[OS X TeX] OT: looking for a public-domain EPS file editor

Bruno Voisin bvoisin at mac.com
Wed Apr 25 09:22:25 EDT 2007

Le 25 avr. 07 à 13:20, William Adams a écrit :

> Cenon is the closest thing. http://www.cenon.info --- not PD, but GPL
> or some similarly open license.
> For just doing the bounding box, you're probably best off making
> the .eps into a .pdf, then cropping that, some of the pdf viewers for
> NeXTstep afforded this functionality if memory serves, or printing to
> a .pdf set to the desired size, or using TeXshop's select-clipping-
> drag functionality, then convert the pdf back into a .eps (keep the
> original, since this sort of thing makes editing awkward).

Thanks Will, I wasn't aware of the existence of that tool. However,  
it doesn't seem to work here: any EPS file that I try to open shows  
up as an empty white box.

Maybe this is due to the fact that the EPS files I tried had been  
created by Adobe Illustrator CS 2 Mac, and hence have Mac-style EOLs,  
but I didn't have time to investigate.

Le 25 avr. 07 à 13:47, Siep Kroonenberg a écrit :

> epspdf has a cropping option, using ghostscript's boundingbox output
> device, which ignores `unpainted' and white objects when computing
> the boundingbox. epspdf supports converting back and forth between
> eps and pdf and is available from CTAN.

Many many thanks! That's exactly what I was looking for:

- It's cross-platform.

- It crops EPS files intelligently, in situations where pdfcrop  
fails, by removing unnecessary invisible objects.

- It has a GUI.

- It can use EPS as input and EPS as output, directly without  
requiring the user to perform pre- or post-processing involving PDF.

- The resulting EPS code seems to be the original EPS code with only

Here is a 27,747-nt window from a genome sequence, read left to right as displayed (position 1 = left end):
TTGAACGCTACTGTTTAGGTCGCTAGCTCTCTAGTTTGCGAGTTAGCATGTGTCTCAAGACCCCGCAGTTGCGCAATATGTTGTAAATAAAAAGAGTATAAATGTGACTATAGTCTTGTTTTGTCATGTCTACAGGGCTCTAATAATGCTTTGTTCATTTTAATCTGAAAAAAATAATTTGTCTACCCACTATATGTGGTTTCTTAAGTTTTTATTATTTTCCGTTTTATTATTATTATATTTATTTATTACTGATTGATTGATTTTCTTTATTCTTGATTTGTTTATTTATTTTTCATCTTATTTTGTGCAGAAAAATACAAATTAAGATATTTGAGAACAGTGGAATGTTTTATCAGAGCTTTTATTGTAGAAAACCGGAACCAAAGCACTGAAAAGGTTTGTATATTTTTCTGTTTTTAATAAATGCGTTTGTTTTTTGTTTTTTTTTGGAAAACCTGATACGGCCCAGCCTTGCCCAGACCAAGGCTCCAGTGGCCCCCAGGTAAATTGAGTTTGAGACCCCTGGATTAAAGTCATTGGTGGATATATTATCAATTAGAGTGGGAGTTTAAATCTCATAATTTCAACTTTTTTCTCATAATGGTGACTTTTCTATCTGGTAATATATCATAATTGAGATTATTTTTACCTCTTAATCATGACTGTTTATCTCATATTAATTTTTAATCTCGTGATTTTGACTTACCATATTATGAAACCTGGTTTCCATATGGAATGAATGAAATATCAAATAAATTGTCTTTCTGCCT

the unnecessary objects removed, instead of the result of successive  
conversions EPS -> PDF -> PDF -> EPS.

The installation may seem a bit convoluted to OS X users at first,  
hence I'm summarizing it here to encourage people to give it a try:

- Get the xpdf tools from <http://users.phg-online.de/tk/MOSXS/>.  
Meaning, as of this writing, get <http://users.phg-online.de/tk/MOSXS/ 
xpdf-tools-3.dmg>. After mounting the disk image, install the tools  
using xpdf-tools.pkg.

- Get the epspdf scripts from <http://tex.aanhet.net/epspdf/>.  
Meaning, as of this writing, get <http://tex.aanhet.net/epspdf/epspdf. 
0.2.12.tgz>. Uncompress and untar the archive, move the epspdf  
directory so created to, say, /Applications/.

- Get the AppleScript applet epspdf.app from the same location.  
Meaning, as of this writing, get <http://tex.aanhet.net/epspdf/ 
epspdf_app.0.2.01.zip>. Unzip the archive, move the content of the  
epspdf_applescript directory so created to /Applications/epspdf/.  
(Move the content of epspdf_applescript, not the directory itself,  
since epspdf.app and epspdf.rb etc. need to be in the same directory.)

That's all! You can just double-click epspdf.app in the Finder, and  
you'll be presented with a nice and no-nonsense GUI. The option to  
remove unnecessary invisible objects corresponds to the checkbox  
"Compute tight boundingbox".

I didn't try the following myself, but it seems you can make the same  
functionality available from the command-line (instead of the applet)  
by creating a script epspdf containing:

/Applications/epspdf/epspdf.rb $*

and a script epspdftk containing:

/Applications/epspdf/epspdftk.rb $*

then placing them in your path (in /usr/local/bin/, say) and using  
chmod to make them executable. See <http://tex.aanhet.net/epspdf/>  
for details.

Thanks for your help, an hope this helps others,

Bruno Voisin
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